Significant Decline in Infant Mortality Rate

As per findings published in the US Centers for Disease Control and Prevention’s National Vital Statistics Report, a significant decline has come in the number of infants dying before their first birthday. In fact, the decline is at its historic low.

The CDC said that drop has been taking place since 2005. In 2005, infant mortality rate has dropped by 13%. Between 2012 and 2013, the rate has dropped from 5.98 deaths per 1,000 births to 5.96. In 2013, 23,446 infants died in America, the number was 208 less than the figure in 2012.

Amongst all, mortality rate has dropped maximum among Puerto Ricans and Cuban-Americans, 14% in former ones and 40% among the latter. As expected, the infant mortality is double among blacks in comparison to whites.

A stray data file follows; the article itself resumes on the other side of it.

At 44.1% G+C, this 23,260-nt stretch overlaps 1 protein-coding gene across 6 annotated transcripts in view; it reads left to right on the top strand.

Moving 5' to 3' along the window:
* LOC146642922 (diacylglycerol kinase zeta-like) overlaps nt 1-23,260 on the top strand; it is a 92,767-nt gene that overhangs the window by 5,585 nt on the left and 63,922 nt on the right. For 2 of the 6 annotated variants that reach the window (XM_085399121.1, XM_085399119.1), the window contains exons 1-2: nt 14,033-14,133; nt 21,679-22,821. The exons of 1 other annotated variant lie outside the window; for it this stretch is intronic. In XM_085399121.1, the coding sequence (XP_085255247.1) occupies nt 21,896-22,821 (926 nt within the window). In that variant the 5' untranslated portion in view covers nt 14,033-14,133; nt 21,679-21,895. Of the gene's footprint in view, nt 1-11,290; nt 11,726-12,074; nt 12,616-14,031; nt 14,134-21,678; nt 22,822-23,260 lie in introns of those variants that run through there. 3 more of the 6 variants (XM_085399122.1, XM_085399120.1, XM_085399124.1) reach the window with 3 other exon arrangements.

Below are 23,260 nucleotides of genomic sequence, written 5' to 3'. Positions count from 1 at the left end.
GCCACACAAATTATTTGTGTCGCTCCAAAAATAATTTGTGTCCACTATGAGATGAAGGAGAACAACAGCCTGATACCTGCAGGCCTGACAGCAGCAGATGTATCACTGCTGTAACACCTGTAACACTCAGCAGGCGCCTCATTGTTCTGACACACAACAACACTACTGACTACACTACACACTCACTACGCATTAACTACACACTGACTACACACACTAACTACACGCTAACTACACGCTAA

The report unveiled that the condition in 2013 was that the infants born at 37 or 38 weeks of pregnancy had mortality rate 63% higher than seen among infants at full term. In multiple births, the infant mortality rate was 25.84 per 1,000 births.

In that year, main reasons of infant death were preterm-related like short gestation and low birth weight. Another 15% deaths happened due to sudden, unexpected infant death like accidental suffocation and strangulation in bed.

In recent years, Oklahoma has witnessed an overall decline in its infant mortality rate. The state’s 2013 infant mortality rate was 6.73 infant deaths per 1,000 live births, which was a 15% decline from its 2005 rate.